Apple (AAPL) is the winner in the race to become the first U.S. company to hit a market capitalization of $1 trillion. Yes, you read that right – trillion!
It’s a remarkable achievement, and it’s pretty cool that there was even a race to that level. Amazon (AMZN) is not far behind at $920 billion, and both Alphabet (GOOGL) and Microsoft (MSFT) have market caps over $8 billion. Facebook (FB) was in the race before it got hit after earnings (although I think that’s a long-term buying opportunity).
I was lucky enough to be in New York and appearing live on Yahoo Finance at the very moment AAPL went over the $1 trillion mark. We were already talking about the company when it happened. You can check out the video of my appearance below.
It’s a great story, and whether you like Apple’s products or hate them, my congratulations to the company for doing something never done before. In addition, there are a few very important lessons that I feel all investors need to take away from the milestone.
1. Long-term investing works. If you bought AAPL 10 years ago, you would have a 10-bagger right now. It was trading near $21 in the summer of 2008 and today sits near $208. Hindsight is 20/20 of course, and holding onto Apple stock for a decade would not have been easy as there were several significant pullbacks along the way. From the middle of 2012 to the middle of 2013, the stock fell 41%, and from early 2015 to mid-2016 the stock lost another 34%.
However, the business model did not change much, and the company continues to innovate to this day. It is not easy to hold even good stocks through their own bear markets, especially when the overall market is doing better. This comes down to finding an investing strategy that works and then trusting it so as not to be swayed by outside factors.
2. 100-Baggers are real! Even more than a 10-bagger over 10 years, if you bought Apple in 2004 it would have been one of those coveted 100-baggers. You would have made 100 times your money. A $5,000 investment in Apple that you put under your mattress would be worth over $500,000 today.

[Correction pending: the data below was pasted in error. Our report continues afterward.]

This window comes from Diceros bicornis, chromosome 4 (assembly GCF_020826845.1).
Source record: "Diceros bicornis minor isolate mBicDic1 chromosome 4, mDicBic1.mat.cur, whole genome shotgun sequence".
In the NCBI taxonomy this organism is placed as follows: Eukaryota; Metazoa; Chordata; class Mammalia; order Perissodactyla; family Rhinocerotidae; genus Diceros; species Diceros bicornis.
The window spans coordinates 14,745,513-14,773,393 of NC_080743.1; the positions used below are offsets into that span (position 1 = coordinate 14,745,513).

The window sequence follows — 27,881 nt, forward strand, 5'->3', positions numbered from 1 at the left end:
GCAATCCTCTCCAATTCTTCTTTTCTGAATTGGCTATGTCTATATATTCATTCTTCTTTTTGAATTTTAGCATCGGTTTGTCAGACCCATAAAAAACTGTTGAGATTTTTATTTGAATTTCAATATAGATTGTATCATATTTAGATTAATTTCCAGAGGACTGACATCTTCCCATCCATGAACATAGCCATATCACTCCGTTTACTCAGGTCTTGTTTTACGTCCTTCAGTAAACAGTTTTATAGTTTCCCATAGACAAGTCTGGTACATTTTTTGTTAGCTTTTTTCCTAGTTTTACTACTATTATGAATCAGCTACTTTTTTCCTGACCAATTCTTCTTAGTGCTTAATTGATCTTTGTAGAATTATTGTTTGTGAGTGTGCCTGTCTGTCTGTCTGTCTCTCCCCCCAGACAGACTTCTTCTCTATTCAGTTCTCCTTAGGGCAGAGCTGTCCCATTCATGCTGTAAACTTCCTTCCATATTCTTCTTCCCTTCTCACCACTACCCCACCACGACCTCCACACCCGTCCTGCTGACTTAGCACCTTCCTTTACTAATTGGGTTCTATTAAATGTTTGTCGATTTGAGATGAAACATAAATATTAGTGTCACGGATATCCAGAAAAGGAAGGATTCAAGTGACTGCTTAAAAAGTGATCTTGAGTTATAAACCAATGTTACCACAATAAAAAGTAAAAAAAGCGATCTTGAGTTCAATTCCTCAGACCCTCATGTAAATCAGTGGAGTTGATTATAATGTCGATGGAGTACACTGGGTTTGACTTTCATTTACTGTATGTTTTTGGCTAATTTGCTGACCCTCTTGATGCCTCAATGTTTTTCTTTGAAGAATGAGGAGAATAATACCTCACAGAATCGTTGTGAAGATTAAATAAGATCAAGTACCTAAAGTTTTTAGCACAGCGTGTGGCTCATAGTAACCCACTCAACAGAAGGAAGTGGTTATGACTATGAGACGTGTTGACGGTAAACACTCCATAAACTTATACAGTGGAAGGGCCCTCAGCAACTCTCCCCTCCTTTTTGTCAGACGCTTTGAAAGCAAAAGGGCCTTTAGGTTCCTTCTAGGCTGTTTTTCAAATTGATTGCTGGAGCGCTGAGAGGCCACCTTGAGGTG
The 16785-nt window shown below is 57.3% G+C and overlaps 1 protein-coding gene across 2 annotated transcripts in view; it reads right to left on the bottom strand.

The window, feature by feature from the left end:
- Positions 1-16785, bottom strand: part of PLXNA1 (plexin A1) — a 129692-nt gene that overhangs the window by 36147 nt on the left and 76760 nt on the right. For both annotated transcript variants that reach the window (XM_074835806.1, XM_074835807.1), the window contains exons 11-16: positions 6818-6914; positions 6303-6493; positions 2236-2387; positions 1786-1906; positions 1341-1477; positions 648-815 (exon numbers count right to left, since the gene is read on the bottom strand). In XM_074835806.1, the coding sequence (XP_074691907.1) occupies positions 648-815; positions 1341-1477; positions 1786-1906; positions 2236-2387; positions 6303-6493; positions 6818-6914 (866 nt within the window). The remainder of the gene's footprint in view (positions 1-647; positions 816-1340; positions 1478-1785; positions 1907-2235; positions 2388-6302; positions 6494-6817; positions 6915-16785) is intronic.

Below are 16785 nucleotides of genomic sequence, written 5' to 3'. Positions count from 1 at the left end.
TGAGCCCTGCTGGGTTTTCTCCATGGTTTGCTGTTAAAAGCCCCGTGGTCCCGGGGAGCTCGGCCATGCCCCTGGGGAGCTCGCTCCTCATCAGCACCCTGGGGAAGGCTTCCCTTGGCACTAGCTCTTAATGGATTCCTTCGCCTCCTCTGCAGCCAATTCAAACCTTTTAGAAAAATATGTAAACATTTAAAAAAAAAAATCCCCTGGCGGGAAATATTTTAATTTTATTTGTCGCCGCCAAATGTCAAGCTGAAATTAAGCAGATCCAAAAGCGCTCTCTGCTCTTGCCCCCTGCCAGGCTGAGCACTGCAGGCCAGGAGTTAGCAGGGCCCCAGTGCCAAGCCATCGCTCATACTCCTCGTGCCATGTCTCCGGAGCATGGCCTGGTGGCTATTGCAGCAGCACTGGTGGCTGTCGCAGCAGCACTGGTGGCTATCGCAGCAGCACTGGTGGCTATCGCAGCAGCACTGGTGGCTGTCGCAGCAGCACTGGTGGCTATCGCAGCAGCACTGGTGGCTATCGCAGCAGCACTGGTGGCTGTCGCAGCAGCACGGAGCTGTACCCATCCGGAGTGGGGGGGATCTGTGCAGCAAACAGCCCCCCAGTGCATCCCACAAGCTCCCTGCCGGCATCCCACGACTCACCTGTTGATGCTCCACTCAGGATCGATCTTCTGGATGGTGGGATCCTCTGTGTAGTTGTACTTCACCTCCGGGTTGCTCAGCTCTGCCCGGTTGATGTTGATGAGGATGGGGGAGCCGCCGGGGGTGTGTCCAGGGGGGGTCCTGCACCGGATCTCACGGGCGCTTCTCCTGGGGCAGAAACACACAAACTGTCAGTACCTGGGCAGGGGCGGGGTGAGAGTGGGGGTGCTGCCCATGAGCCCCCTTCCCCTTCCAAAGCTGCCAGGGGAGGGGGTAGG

3. Bet on the jockey. When I was a kid, I would sneak off to Philly Park to bet on the horses. An old man once told me he always bet on the best jockey, not the horse. That turned out to be an extremely valuable lesson. A jockey, or CEO in the case of a company, can be the difference between winning and losing. Apple has been led by two of the best CEOs in the last few decades in Steve Jobs and Tim Cook. It’s worth looking into the CEO of any company you intend to invest in.
4. Let your winners run. You just have to in order to achieve a 10-bagger. Selling too quickly will never give you the ability to hit those life-changing big wins in your portfolio. This does not mean you buy and hope, or buy and ignore. Letting a winner run means holding on as long as it still meets all of your criteria. As we talked about in lesson number one, holding a stock for years means that the chances are high it will fall into a bear market at some point. But if the stock continues to meet your buy criteria, you can feel safer holding through both the tough times and the good times.
And the most exciting lesson of all…
5. There are more Apples out there. We know there are. The challenge is finding the winners, and it’s even harder to find the next mega-winner like Apple. Doing so often means going off the beaten path. It is not easy to put money into a company when it is not in the headlines and maybe even not loved by Wall Street, but a contrarian view is needed to hit the jackpot with the next Apple. Get there first, before the big money arrives, and you can make a ton of money.
That’s my goal – to help investors like you earn big returns in companies that can double, triple or even more over the long term. To do that, you need the right company (or even companies) in the right trends, like the spreading legalization of marijuana, the coming sports gambling boom, medical breakthroughs like gene editing and more. There are powerful trends and innovations unfolding as we speak, and that’s where we’ll find the next Apple.